The characters in THE WISHING RING are some of the most endearing and human that I have seen in a long time.  Giles starts the film as a spoiled rich boy and slowly becomes a generous self-sufficient man.  He also is quite funny and it was really great to have a film where the bratty rich kid wasn’t intolerable before turning insufferable.  The Earl was a great character as well with some really funny moments, especially when it comes to his gout.  But by far my favorite character was Sally.

Sally could have easily become such a one-dimensional character, the sweet girl next door with the heart of gold, and pure as the driven snow.  But how boring would that be?  Instead Sally is a sweet and happy girl with some flaws.  She sings terribly, makes horrible tea, is a bit impulsive and naive, and does not always have a good sense of boundaries.  She feels like a real person rather than just a character.  I also loved that when she finds out who Giles really is her first reaction is not to go off in a huff and give him the cold shoulder for hiding the truth from her, but rather to help Giles reconcile with his father because she loves him and wants him to be happy.  I will lay it out there right now that I absolutely hate when a girl finds out something the boy she likes has been hiding from her and proceeds to storm off and give him the silent treatment.  Thankfully this does not happen in THE WISHING RING.  So much of Sally’s charm and wit is thanks to Vivian Martin, an actress I had never heard of before this film.  It seems that she didn’t do many more silent films which is a shame, but I am so happy that I got to see her in this!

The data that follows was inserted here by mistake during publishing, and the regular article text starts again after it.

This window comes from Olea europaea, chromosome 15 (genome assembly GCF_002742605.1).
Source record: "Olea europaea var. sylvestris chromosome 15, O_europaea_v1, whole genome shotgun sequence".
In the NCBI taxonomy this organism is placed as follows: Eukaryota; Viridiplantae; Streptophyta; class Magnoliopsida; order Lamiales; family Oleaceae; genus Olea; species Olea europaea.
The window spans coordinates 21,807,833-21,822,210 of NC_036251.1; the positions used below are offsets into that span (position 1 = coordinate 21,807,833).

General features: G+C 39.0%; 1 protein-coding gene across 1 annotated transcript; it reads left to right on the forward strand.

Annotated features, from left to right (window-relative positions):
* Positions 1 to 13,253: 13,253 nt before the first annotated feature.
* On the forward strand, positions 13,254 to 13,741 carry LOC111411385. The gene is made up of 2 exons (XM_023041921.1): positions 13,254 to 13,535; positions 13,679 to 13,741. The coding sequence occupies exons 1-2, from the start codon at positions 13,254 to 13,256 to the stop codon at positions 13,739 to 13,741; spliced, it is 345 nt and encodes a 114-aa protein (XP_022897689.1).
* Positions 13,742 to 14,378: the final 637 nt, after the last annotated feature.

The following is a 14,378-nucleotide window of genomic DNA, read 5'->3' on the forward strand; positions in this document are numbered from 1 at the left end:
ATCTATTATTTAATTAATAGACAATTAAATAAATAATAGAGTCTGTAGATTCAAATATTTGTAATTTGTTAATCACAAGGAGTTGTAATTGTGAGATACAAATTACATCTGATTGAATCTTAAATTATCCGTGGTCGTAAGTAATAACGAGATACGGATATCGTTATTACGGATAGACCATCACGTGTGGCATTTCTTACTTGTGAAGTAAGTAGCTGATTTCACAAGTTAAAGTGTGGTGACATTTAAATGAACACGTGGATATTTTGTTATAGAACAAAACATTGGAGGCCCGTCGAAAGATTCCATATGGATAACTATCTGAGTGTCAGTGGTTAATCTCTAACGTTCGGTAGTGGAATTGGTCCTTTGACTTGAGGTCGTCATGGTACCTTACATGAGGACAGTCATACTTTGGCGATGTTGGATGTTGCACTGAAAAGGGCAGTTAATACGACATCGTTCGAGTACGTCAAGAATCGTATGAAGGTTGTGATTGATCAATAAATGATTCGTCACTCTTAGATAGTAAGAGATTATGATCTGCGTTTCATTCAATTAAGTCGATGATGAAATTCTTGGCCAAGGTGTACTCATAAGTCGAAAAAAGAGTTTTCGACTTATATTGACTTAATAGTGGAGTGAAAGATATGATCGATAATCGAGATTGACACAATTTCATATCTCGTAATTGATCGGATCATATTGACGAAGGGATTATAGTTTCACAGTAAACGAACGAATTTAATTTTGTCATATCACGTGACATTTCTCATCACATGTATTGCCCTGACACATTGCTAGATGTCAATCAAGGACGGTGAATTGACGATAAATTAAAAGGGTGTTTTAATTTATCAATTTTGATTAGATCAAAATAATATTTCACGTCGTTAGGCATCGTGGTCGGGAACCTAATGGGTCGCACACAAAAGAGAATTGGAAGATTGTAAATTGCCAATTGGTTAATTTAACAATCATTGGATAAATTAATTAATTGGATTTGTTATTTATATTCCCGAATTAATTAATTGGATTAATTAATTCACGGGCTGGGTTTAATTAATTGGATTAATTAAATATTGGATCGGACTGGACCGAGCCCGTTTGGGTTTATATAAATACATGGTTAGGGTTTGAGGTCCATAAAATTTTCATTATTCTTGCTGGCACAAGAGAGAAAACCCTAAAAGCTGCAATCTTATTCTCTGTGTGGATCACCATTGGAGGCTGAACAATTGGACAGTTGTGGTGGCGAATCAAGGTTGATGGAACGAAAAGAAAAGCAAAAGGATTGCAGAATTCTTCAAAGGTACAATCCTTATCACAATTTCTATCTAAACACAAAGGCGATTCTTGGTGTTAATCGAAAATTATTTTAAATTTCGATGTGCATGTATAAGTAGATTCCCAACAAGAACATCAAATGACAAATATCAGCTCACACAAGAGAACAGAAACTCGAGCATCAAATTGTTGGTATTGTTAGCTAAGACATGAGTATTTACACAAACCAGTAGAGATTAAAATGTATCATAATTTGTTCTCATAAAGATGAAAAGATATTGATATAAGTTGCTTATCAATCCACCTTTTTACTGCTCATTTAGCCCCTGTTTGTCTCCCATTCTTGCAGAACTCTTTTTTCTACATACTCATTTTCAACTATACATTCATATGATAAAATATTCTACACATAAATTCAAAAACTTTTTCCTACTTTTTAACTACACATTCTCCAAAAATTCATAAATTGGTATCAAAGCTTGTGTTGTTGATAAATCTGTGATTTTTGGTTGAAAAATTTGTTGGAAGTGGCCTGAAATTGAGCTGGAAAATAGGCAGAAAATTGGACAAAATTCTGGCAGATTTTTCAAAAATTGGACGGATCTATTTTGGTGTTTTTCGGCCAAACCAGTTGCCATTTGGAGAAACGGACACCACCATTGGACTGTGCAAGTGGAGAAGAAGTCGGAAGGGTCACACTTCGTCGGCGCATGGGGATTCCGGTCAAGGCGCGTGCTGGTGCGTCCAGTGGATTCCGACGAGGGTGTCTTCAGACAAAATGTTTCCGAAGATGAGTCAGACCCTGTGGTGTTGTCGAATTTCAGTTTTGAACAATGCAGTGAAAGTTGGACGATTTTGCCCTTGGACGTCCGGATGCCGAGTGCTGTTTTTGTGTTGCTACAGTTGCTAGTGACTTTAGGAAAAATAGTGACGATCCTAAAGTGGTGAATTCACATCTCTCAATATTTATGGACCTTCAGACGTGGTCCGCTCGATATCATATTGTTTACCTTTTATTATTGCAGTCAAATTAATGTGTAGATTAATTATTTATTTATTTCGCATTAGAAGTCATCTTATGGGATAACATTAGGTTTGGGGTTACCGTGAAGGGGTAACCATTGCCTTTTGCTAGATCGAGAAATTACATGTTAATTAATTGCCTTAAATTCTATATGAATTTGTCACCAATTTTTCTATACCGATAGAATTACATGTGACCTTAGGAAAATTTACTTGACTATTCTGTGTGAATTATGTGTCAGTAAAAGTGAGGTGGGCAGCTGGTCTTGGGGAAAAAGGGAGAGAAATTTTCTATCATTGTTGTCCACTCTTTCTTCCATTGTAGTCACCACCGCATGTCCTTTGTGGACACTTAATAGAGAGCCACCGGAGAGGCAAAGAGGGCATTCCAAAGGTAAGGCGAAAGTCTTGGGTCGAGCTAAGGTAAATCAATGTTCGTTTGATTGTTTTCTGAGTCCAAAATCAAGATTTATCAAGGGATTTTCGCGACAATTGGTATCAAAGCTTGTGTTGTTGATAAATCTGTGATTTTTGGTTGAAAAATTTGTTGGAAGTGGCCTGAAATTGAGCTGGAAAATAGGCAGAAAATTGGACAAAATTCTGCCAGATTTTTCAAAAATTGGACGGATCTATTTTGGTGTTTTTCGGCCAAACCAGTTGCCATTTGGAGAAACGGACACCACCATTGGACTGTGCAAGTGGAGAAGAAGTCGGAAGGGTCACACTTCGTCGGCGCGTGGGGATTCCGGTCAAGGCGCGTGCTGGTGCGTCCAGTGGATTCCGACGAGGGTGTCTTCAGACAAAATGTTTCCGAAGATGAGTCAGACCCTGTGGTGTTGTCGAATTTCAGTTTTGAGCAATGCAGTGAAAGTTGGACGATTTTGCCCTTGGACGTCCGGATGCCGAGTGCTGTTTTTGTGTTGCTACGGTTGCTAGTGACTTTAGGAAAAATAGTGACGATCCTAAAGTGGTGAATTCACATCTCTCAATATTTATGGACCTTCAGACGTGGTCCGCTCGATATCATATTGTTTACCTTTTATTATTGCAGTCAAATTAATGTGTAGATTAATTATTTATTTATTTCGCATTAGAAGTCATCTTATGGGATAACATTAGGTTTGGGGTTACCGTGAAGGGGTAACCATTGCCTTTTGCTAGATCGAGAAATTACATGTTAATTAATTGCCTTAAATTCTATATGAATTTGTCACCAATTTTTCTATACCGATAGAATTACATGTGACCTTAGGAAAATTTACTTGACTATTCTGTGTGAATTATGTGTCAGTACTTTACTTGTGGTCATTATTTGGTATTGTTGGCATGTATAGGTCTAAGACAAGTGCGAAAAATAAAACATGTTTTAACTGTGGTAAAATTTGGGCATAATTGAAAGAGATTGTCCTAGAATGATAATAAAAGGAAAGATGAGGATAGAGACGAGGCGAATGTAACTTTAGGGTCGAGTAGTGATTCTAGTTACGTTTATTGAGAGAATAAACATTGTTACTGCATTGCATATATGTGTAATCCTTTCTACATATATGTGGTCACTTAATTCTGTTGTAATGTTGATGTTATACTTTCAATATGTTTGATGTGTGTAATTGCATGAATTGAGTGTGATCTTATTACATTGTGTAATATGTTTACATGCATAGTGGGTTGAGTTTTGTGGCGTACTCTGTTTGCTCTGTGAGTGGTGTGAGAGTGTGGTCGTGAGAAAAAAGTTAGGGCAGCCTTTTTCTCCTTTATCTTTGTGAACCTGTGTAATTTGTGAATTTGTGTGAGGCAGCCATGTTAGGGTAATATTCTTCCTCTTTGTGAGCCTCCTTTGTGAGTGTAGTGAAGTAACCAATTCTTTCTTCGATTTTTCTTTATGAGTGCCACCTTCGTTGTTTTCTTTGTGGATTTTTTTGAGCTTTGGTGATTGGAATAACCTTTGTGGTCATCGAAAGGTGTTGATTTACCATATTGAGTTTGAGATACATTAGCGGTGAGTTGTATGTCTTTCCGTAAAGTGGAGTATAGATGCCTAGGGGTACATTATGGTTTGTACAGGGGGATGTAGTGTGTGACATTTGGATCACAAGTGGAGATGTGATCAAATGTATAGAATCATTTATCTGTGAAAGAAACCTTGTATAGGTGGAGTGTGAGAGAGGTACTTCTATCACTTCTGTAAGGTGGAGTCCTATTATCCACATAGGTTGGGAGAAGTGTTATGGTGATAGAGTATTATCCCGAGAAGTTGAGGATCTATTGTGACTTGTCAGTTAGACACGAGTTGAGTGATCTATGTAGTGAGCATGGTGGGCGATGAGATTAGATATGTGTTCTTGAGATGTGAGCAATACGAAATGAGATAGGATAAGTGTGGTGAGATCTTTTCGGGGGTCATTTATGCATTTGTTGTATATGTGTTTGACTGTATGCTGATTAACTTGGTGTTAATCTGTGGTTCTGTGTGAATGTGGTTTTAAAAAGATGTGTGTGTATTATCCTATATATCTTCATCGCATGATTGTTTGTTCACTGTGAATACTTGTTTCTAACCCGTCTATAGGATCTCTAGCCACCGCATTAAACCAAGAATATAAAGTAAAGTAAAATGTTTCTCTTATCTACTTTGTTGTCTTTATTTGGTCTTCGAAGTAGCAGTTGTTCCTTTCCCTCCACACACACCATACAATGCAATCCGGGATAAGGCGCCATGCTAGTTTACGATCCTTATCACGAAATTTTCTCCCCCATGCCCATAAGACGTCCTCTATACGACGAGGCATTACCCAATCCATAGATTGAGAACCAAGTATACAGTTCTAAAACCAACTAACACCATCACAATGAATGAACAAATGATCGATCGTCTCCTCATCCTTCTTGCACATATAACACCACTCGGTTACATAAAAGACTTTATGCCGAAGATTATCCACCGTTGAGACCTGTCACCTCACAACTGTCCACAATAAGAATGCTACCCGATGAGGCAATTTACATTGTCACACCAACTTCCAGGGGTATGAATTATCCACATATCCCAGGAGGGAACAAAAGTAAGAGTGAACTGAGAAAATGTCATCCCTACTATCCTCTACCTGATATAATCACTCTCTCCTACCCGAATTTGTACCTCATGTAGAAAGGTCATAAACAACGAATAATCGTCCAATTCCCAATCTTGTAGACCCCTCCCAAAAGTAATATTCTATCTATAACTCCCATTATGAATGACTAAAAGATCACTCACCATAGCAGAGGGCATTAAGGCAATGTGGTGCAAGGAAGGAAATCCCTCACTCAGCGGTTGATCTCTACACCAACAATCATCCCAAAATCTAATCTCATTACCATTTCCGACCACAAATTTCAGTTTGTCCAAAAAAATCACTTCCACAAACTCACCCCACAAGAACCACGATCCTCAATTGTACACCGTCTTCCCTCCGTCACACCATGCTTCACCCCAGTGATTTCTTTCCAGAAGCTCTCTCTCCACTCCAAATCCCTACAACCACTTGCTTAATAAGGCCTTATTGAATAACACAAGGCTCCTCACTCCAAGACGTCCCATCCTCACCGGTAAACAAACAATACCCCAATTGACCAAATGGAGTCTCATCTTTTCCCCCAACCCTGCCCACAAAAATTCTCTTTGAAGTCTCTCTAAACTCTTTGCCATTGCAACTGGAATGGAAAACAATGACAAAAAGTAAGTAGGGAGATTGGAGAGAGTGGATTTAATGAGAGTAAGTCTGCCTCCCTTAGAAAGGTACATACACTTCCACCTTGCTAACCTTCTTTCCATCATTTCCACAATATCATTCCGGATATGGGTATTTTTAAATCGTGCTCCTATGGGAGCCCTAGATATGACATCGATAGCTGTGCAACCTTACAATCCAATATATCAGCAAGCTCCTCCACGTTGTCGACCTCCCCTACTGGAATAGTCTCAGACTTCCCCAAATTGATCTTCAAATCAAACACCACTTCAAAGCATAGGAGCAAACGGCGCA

Overall I really enjoyed THE WISHING RING and would recommend it as a great example of a charming and well done romantic comedy.  It is included on a new collection from Flicker Alley and is beautifully restored with a great score to boot.  Going from a lost film, to being discovered by none other than Kevin Brownlow and subsequently restored, THE WISHING RING is a film that deserves a wider audience and greater renown…if only to watch Sally steal Giles’ grapes.

If you would like to read another review of The Wishing Ring allow me to suggestion this highly excellent and well-researched one by Movies Silently!

4 thoughts on “Films From Flicker Alley: THE WISHING RING; AN IDYLL OF OLD ENGLAND (1914)

  1. popegrutch October 8, 2015 / 9:31 pm

    You did a Century FIlm! I wasn’t sure whether to recommend one, because people often find the style of early cinema a bit too static at first. Maurice Tourneur, the director of this one, was one of the more creative directors to work in the US, though. I’m sure you have enough for the month already, but when you get the chance take a look at some of Russian director Evgeni Bauer’s work sometime. He’s pretty much the only one I’d set ahead of Tourneur.

    Liked by 1 person

    • nowvoyaging October 8, 2015 / 10:14 pm

      Please recommend one! I am always open to suggestion and I will be looking for Evgeni Bauer tonight!

      Liked by 1 person

      • popegrutch October 8, 2015 / 10:33 pm

        Let’s see, I quite like “After Death,” which is somewhat appropriate to October and Halloween, or “Children of the Age” is a good melodrama.

        Liked by 1 person